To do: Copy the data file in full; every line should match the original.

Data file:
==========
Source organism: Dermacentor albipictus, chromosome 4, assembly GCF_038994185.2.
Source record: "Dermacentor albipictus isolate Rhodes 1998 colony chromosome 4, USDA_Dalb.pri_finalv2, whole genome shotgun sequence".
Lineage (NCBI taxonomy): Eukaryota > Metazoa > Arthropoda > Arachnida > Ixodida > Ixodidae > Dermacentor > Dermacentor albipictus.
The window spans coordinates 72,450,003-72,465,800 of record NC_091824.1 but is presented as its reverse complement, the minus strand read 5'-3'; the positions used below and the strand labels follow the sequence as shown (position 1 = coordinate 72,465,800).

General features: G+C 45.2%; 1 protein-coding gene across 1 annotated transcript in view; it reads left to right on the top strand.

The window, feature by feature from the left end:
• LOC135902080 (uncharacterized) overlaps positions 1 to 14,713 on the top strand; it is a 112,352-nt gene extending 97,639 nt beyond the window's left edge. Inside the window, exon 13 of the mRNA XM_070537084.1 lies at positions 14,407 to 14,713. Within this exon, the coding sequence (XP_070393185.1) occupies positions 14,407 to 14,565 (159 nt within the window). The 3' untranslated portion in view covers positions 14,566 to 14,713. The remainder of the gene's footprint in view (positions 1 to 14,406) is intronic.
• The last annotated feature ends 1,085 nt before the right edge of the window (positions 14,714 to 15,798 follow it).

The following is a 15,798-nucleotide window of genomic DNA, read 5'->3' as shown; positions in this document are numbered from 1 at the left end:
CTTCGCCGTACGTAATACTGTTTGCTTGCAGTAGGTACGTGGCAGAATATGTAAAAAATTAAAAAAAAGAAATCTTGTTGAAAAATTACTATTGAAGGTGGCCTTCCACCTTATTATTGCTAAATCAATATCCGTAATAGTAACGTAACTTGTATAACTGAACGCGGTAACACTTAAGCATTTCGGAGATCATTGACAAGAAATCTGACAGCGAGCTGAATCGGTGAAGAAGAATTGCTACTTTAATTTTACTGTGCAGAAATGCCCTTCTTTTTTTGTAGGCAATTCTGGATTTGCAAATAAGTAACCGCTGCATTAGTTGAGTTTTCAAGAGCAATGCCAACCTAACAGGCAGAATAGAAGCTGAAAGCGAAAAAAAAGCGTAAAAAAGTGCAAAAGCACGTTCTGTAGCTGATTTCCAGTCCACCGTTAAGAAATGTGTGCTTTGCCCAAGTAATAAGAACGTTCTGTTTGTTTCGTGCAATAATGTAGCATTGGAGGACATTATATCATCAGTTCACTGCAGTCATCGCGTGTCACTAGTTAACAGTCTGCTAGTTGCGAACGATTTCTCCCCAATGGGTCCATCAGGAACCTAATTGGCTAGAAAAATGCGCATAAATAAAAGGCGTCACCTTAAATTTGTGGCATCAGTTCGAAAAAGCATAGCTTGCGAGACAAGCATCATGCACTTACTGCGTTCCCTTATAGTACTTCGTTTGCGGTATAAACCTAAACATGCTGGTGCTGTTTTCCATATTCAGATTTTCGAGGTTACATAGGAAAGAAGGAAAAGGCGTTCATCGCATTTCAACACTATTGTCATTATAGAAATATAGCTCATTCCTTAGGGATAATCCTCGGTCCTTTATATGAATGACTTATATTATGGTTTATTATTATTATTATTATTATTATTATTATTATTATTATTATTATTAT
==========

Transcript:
Source organism: Dermacentor albipictus, chromosome 4, assembly GCF_038994185.2.
Source record: "Dermacentor albipictus isolate Rhodes 1998 colony chromosome 4, USDA_Dalb.pri_finalv2, whole genome shotgun sequence".
Lineage (NCBI taxonomy): Eukaryota > Metazoa > Arthropoda > Arachnida > Ixodida > Ixodidae > Dermacentor > Dermacentor albipictus.
The window spans coordinates 72,450,003-72,465,800 of record NC_091824.1 but is presented as its reverse complement, the minus strand read 5'-3'; the positions used below and the strand labels follow the sequence as shown (position 1 = coordinate 72,465,800).

General features: G+C 45.2%; 1 protein-coding gene across 1 annotated transcript in view; it reads left to right on the top strand.

The window, feature by feature from the left end:
• LOC135902080 (uncharacterized) overlaps positions 1 to 14,713 on the top strand; it is a 112,352-nt gene extending 97,639 nt beyond the window's left edge. Inside the window, exon 13 of the mRNA XM_070537084.1 lies at positions 14,407 to 14,713. Within this exon, the coding sequence (XP_070393185.1) occupies positions 14,407 to 14,565 (159 nt within the window). The 3' untranslated portion in view covers positions 14,566 to 14,713. The remainder of the gene's footprint in view (positions 1 to 14,406) is intronic.
• The last annotated feature ends 1,085 nt before the right edge of the window (positions 14,714 to 15,798 follow it).

The following is a 15,798-nucleotide window of genomic DNA, read 5'->3' as shown; positions in this document are numbered from 1 at the left end:
CTTCGCCGTACGTAATACTGTTTGCTTGCAGTAGGTACGTGGCAGAATATGTAAAAAATTAAAAAAAAGAAATCTTGTTGAAAAATTACTATTGAAGGTGGCCTTCCACCTTATTATTGCTAAATCAATATCCGTAATAGTAACGTAACTTGTATAACTGAACGCGGTAACACTTAAGCATTTCGGAGATCATTGACAAGAAATCTGACAGCGAGCTGAATCGGTGAAGAAGAATTGCTACTTTAATTTTACTGTGCAGAAATGCCCTTCTTTTTTTGTAGGCAATTCTGGATTTGCAAATAAGTAACCGCTGCATTAGTTGAGTTTTCAAGAGCAATGCCAACCTAACAGGCAGAATAGAAGCTGAAAGCGAAAAAAAAGCGTAAAAAAGTGCAAAAGCACGTTCTGTAGCTGATTTCCAGTCCACCGTTAAGAAATGTGTGCTTTGCCCAAGTAATAAGAACGTTCTGTTTGTTTCGTGCAATAATGTAGCATTGGAGGACATTATATCATCAGTTCACTGCAGTCATCGCGTGTCACTAGTTAACAGTCTGCTAGTTGCGAACGATTTCTCCCCAATGGGTCCATCAGGAACCTAATTGGCTAGAAAAATGCGCATAAATAAAAGGCGTCACCTTAAATTTGTGGCATCAGTTCGAAAAAGCATAGCTTGCGAGACAAGCATCATGCACTTACTGCGTTCCCTTATAGTACTTCGTTTGCGGTATAAACCTAAACATGCTGGTGCTGTTTTCCATATTCAGATTTTCGAGGTTACATAGGAAAGAAGGAAAAGGCGTTCATCGCATTTCAACACTATTGTCATTATAGAAATATAGCTCATTCCTTAGGGATAATCCTCGGTCCTTTATATGAATGACTTATATTATGGTTTATTATTATTATTATTATTATTATTATTATTATTATTATTATTATTAT